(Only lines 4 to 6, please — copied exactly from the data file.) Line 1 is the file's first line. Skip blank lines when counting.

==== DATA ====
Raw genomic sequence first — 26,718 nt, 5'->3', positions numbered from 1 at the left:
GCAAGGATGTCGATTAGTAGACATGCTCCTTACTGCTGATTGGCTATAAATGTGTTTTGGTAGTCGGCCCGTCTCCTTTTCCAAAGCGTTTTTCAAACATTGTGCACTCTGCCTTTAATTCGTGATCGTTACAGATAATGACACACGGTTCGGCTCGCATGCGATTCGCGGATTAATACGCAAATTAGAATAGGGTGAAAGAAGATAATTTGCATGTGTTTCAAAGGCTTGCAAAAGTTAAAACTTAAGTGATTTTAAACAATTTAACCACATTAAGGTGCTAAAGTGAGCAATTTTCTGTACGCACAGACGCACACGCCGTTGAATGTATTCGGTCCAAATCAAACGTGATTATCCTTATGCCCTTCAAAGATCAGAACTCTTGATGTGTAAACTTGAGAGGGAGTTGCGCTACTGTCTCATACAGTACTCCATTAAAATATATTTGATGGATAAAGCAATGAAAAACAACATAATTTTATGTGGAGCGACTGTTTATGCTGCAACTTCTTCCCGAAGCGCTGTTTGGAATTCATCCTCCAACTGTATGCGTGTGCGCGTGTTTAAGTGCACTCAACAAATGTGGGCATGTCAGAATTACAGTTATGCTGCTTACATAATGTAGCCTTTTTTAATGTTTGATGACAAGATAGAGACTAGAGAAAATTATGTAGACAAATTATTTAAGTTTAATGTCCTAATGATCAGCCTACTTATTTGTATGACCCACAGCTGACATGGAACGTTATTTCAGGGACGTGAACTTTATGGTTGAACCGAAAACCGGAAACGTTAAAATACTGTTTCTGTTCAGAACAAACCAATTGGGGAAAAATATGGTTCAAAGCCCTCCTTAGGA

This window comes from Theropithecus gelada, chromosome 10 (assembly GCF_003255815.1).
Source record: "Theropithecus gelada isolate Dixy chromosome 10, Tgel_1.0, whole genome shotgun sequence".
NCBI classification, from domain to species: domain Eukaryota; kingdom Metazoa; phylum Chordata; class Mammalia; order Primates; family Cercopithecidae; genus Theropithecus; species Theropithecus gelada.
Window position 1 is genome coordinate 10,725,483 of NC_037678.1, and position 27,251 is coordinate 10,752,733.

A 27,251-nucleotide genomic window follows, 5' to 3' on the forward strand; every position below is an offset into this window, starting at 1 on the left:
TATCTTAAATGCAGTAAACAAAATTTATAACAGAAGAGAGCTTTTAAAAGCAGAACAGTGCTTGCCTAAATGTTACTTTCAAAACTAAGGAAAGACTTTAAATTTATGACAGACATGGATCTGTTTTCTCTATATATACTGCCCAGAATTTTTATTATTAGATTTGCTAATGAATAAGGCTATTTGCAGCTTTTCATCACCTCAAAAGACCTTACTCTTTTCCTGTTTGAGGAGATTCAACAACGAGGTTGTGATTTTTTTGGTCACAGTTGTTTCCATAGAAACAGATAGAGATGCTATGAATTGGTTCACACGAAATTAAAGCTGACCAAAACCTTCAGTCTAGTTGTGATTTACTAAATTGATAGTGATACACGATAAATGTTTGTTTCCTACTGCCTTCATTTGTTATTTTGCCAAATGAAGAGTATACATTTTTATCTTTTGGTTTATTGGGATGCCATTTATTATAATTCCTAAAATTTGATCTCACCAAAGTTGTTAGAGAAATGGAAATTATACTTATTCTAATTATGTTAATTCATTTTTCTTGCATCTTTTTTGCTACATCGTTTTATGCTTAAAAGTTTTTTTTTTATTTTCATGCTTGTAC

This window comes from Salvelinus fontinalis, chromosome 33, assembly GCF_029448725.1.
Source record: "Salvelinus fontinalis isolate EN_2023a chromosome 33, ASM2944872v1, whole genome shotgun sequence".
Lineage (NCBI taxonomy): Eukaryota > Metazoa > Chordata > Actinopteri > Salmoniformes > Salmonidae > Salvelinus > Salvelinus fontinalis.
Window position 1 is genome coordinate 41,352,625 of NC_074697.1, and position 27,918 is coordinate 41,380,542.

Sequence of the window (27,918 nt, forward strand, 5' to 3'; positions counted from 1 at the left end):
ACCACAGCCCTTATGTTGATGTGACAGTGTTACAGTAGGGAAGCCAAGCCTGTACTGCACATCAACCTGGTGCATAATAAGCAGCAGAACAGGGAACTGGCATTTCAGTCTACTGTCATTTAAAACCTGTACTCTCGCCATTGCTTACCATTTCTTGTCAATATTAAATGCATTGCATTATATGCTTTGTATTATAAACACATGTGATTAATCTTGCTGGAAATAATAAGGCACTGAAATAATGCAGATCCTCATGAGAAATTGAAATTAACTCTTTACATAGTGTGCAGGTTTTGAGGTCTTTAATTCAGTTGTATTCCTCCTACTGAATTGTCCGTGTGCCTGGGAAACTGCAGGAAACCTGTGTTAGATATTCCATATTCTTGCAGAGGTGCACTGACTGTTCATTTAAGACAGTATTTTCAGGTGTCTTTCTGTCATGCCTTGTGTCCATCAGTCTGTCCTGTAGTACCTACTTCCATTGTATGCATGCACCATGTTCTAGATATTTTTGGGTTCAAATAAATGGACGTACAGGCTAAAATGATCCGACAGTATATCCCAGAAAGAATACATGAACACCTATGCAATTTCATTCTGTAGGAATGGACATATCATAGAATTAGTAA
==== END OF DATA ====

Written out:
Source record: "Theropithecus gelada isolate Dixy chromosome 10, Tgel_1.0, whole genome shotgun sequence".
NCBI classification, from domain to species: domain Eukaryota; kingdom Metazoa; phylum Chordata; class Mammalia; order Primates; family Cercopithecidae; genus Theropithecus; species Theropithecus gelada.
Window position 1 is genome coordinate 10,725,483 of NC_037678.1, and position 27,251 is coordinate 10,752,733.